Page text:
3.3 Categorical–Categorical

As we saw earlier in this article, the variable Customer service calls has few unique values and, thus, can be considered either numerical or ordinal. We have already seen its distribution with a count plot. Now, we are interested in the relationship between this ordinal feature and the target variable Churn.

Let’s look at the distribution of the number of calls to the customer service, again using a count plot. This time, let’s also pass the parameter hue=Churn that adds a categorical dimension to the plot:

sns.countplot(x='Customer service calls', hue='Churn', data=df);

An observation: the churn rate increases significantly after 4 or more calls to the customer service.

Now, let’s look at the relationship between Churn and the binary features, International plan and Voice mail plan.

_, axes = plt.subplots(1, 2, sharey=True, figsize=(10, 4)) sns.countplot(x='International plan', hue='Churn',
data=df, ax=axes[0]);
sns.countplot(x='Voice mail plan', hue='Churn',
data=df, ax=axes[1]);

An observation: when International Plan is enabled, the churn rate is much higher; the usage of the international plan by the customer is a strong feature. We do not observe the same effect with Voice mail plan.

Contingency table

In addition to using graphical means for categorical analysis, there is a traditional tool from statistics: a contingency table, also called a cross tabulation. It represents multivariate frequency distribution of categorical variables in tabular form. In particular, it allows us to see the distribution of one variable conditional on the other by looking along a column or row.

Let’s try to see how Churn is related to the categorical variable State by creating a cross tabulation:

pd.crosstab(df['State'], df['Churn']).T

In the case of State, the number of distinct values is rather high: 51. We see that there are only a few data points available for each individual state — only 3 to 17 customers in each state abandoned the operator. Let’s ignore that for a second and calculate the churn rate for each state, sorting it from high to low:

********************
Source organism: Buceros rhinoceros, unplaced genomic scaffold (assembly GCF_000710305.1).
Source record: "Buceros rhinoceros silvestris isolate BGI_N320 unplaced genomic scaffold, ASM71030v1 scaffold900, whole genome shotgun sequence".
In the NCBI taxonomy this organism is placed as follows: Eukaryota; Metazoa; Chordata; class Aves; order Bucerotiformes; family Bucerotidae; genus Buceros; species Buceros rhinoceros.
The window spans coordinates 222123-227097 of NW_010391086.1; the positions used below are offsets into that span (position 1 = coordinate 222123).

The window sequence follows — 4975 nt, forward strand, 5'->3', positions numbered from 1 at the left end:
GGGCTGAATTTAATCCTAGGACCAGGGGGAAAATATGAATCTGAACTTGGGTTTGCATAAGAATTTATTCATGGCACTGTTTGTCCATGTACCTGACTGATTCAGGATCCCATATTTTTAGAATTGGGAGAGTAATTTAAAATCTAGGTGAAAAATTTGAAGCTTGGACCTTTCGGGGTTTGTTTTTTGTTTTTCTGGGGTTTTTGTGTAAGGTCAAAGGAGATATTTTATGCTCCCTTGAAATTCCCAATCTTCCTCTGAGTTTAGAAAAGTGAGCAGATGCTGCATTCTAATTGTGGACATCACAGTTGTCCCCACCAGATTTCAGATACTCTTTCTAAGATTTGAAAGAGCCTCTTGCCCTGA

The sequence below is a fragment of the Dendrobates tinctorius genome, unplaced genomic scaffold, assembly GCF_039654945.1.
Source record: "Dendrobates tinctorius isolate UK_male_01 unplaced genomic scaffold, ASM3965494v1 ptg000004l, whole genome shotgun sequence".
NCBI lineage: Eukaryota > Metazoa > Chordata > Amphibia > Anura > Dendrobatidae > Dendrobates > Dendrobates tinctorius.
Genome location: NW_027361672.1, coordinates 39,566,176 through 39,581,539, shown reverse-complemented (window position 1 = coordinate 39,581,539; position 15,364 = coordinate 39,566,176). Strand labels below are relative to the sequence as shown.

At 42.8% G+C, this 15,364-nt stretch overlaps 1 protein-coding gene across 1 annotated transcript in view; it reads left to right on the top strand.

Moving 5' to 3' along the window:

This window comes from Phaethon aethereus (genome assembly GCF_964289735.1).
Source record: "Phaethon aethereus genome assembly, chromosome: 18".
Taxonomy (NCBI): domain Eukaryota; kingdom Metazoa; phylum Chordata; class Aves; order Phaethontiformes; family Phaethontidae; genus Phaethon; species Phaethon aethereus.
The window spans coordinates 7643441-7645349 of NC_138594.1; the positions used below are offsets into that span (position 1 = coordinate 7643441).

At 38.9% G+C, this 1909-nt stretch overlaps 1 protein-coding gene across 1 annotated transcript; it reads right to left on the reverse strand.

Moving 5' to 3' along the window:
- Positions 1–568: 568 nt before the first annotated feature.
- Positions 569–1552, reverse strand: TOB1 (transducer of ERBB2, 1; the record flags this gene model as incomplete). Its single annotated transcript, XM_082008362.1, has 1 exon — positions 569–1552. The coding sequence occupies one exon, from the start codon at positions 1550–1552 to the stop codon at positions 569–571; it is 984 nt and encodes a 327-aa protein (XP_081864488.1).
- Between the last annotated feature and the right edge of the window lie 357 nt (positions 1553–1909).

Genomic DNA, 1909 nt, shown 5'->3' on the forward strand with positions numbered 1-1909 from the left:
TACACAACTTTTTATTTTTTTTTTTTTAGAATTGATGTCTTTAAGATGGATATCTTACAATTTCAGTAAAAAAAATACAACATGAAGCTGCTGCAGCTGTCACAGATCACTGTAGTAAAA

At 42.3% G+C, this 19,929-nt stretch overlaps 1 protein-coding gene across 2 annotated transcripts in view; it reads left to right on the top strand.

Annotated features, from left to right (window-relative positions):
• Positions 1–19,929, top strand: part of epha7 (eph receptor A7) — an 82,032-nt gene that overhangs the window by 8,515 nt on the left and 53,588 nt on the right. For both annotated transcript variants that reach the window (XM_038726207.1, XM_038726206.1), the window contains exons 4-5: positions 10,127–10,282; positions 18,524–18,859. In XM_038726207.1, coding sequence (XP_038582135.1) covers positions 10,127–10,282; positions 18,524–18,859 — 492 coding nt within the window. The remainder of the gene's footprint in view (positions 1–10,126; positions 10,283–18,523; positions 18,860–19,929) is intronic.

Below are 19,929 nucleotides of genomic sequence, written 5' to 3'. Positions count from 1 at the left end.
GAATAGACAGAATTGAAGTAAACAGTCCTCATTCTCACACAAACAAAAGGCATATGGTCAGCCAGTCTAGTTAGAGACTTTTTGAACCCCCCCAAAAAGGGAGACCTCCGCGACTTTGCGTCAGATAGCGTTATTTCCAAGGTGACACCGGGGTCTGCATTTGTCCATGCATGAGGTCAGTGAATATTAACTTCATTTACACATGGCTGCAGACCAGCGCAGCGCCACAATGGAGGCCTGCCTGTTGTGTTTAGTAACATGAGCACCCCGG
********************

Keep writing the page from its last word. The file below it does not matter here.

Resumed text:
sort_values(by='mean', ascending=False).T

At first glance, it seems that the churn rate in New Jersey and California are above 25% and less than 6% for Hawaii and Alaska. However, these conclusions are based on too few examples, and our observation could be a mere property of our particular dataset. We can confirm this with the Matthews and Cramer correlation hypotheses, but this would be beyond the scope of this article.

4. Whole dataset

4.1 Naive approach

We have been looking at different facets of our dataset by guessing interesting features and selecting a small number of them at a time for visualization. We have only delt with two to three variables at once and were easily able to observe the structure and relationships in data. But, what if we want to display all the features and still be able to interpret the resulting visualization?

We could use hist() or create a scatterplot matrix with pairplot() for the whole dataset to look at all of our features simultaneously. But, when the number of features is high enough, this kind of visual analysis quickly becomes slow and inefficient. Besides, we would still be analyzing our variables in a pairwise fashion, not all at once.

4.2 Dimensionality reduction

Most real-world datasets have many features, sometimes, many thousands of them. Each of them can be considered as a dimension in the space of data points. Consequently, more often than not, we deal with high-dimensional datasets, where entire visualization is quite hard.

To look at a dataset as a whole, we need to decrease the number of dimensions used in visualization without losing much information about data. This task is called dimensionality reduction and is an example of an unsupervised learning problem because we need to derive new, low-dimensional features from the data itself, without any supervised input.

One of the well-known dimensionality reduction methods is Principal Component Analysis (PCA), which we will study later in this course. Its limitation is that it is a linear algorithm that implies certain restrictions on the data.

There are also many non-linear methods, collectively called Manifold Learning. One of the best-known of them is t-SNE.